When you feel chronically stressed, you continue to be in ‘fight-or-flight’ mode far too often and your body releases cortisol each time. The run of events that occurs as a result of this process occurring overstimulates your sympathetic nervous system, and your default level becomes overstimulation.
To counteract this, you need to spend a lot more time in the parasympathetic nervous system where you get to release hormones like dopamine and oxytocin, giving you a greater feeling of peace and calm in your body.
Now, let’s go deep here. First of all, you are unique. Just as the things that you find stressful and what takes you into ‘fight-or-flight’ mode varies from person to person, so too can the types of things that take you into the opposite response, that of relaxation, where the parasympathetic nervous system is enhanced.
There are many common activities that many of you will feel benefit from, but the depths of the results will vary from person to person. There are also many activities that will vary greatly from person to person and this is where it is up to you to really connect with what activities or even little moments in time that bring you to a place of enhancing your parasympathetic nervous system.
One of the things that stirs me is listening to ballads. Some people say to me they’re so soppy and sad, but I find they connect right in to a place deep inside of my soul and I find them uplifting. At times tears do come when I am listening, but they are tears of connection, where I am in rhythm with myself, allowing me to relax into the natural part of me. Talk to me on the other hand, about classical music. People tell me how that connects deeply with them, but to me, well, I just find it annoying. I have never enjoyed listening to it, it doesn’t sing to me. So, you see there is never a right or wrong here. It is what works for you.
Another thing that helps me to deeply relax is visits to the beach. I don’t usually bask in the summer sun out there, it’s usually for evening walks or a quick dip in the ocean in the summer, and daytime walks and sun basking in the winter. For some of you, the sand may be just too damn annoying and you may much prefer the crisp, freshness of the mountain air. I love space and expansiveness like at the beach, others like lots of trees, and bushy surroundings. I just think snakes and spiders in those surroundings, that I can’t see 🙂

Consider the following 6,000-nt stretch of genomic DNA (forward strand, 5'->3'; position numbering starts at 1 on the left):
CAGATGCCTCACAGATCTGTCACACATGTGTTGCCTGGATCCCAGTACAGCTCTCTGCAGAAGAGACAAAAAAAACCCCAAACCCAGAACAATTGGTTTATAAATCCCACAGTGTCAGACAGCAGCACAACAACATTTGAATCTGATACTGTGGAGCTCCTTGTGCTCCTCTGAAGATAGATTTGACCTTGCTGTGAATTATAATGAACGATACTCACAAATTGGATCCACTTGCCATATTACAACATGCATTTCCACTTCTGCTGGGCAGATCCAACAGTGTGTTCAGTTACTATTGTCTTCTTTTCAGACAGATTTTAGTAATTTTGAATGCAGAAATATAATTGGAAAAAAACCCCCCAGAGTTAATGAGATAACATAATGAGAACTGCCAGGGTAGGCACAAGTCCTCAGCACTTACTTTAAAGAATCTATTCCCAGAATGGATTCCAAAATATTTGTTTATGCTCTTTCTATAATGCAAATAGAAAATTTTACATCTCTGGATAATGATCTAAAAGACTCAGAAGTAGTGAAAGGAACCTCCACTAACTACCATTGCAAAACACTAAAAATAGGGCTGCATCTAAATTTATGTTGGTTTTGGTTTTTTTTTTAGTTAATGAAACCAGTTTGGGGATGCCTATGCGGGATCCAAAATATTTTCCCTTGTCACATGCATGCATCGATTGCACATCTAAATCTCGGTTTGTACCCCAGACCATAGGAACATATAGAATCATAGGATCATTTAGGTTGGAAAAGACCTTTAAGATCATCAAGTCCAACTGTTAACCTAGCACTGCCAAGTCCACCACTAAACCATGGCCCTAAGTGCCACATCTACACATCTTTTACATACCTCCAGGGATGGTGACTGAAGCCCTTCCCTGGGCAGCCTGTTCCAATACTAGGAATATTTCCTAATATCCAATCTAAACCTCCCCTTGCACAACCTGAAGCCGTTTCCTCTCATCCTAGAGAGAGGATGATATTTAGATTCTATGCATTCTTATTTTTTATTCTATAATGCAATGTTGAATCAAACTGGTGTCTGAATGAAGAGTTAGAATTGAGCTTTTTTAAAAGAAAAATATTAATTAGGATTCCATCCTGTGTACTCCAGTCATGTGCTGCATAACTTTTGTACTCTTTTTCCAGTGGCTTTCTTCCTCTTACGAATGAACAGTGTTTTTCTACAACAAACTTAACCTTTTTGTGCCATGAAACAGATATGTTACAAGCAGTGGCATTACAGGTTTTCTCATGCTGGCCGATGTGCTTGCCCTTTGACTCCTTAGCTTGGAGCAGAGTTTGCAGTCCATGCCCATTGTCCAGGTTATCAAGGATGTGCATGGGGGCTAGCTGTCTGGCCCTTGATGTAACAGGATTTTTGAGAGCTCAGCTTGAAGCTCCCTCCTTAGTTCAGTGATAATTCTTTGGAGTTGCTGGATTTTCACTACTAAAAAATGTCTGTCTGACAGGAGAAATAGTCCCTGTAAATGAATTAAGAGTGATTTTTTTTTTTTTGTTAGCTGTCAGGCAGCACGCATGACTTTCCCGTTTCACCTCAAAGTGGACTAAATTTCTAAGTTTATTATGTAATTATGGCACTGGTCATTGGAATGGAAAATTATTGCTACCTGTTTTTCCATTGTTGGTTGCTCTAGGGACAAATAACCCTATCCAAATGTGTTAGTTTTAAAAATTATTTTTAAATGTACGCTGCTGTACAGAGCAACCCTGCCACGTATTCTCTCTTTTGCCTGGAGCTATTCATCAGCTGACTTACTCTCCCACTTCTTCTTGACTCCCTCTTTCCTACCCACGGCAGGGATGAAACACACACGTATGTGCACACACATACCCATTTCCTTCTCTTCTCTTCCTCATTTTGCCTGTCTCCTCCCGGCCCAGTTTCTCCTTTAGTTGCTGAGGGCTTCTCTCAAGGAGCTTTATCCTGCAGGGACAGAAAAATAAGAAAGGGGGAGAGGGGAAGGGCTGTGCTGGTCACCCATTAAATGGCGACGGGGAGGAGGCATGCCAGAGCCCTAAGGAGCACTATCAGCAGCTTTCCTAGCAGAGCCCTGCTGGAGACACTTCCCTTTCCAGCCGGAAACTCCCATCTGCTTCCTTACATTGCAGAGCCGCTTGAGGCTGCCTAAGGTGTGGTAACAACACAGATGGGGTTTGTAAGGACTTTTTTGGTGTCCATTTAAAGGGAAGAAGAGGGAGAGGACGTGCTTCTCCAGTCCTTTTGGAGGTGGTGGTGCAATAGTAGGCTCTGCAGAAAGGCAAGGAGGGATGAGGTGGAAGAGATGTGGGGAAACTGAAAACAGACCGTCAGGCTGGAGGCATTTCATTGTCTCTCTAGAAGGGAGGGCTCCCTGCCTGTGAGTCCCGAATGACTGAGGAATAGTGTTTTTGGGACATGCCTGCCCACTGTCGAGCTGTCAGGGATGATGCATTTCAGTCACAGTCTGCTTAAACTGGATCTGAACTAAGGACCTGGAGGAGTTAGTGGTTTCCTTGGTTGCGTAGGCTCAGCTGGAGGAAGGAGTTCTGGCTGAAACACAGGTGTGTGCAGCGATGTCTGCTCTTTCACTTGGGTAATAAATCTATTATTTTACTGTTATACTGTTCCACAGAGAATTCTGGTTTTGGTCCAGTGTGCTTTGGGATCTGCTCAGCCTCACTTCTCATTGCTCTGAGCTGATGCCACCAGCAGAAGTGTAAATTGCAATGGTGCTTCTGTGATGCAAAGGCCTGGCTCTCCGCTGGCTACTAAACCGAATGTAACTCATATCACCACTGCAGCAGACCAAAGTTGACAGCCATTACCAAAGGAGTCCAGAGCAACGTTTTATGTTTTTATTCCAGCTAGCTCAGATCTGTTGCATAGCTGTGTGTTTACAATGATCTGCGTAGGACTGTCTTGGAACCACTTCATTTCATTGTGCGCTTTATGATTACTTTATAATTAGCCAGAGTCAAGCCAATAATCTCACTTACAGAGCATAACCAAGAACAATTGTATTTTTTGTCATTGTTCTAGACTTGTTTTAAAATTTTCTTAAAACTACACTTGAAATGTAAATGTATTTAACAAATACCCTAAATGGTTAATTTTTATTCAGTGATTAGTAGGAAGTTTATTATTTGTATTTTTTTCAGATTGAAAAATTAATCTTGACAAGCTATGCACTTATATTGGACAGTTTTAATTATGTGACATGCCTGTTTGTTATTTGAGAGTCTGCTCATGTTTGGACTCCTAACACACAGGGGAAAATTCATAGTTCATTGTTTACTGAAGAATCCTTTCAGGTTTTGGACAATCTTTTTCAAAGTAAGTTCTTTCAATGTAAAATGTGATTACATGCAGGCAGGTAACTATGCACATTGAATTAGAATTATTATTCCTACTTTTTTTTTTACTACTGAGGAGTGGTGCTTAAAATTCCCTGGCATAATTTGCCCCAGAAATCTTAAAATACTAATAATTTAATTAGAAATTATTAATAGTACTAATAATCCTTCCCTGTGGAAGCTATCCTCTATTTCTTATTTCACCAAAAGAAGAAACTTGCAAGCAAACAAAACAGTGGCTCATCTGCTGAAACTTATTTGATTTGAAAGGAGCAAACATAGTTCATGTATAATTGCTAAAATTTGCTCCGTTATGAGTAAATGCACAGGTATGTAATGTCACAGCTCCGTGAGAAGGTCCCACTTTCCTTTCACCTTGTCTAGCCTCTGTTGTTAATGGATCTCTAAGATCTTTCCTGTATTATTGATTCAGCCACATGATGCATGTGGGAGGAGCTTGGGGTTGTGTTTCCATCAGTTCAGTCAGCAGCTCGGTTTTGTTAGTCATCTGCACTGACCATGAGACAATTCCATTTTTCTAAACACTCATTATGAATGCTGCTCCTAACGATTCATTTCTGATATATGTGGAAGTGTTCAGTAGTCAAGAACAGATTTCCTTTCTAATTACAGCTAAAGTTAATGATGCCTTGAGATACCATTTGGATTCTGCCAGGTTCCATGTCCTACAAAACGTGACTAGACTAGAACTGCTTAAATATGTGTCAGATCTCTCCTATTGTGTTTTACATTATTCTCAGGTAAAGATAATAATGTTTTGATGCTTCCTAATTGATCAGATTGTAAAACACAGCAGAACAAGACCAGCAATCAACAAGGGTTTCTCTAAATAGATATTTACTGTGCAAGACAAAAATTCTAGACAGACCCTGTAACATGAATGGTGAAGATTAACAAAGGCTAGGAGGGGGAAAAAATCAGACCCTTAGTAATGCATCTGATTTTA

What connects with you?
Part of this equation is also allowing yourself to go there, even for a moment. You may be working away on your computer at work, but have a lovely photo of your family on your desk. Allow yourself really see them, and take a moment to connect with them in your mind. Look at them, look deeply into their eyes. If you love them, the few seconds of connection that you have created, will very quickly create a calming response in your body.
Let all of these small things add up. Let the small, but consistent acts of connection fuel you right throughout the day. Come out of your head for moments in time, and back to your heart. Sometimes, the biggest aspect to all of this is simply remembering who you are, and what in your life makes you feel good. If these kind of thoughts, stay at the forefront of your mind, you will more easily engage your parasympathetic nervous system right throughout the day.
Awareness and consciousness is a big key here. Remembering who you are. Remembering your innate ability to bring forward a peaceful and calm feeling through what you focus your attention on.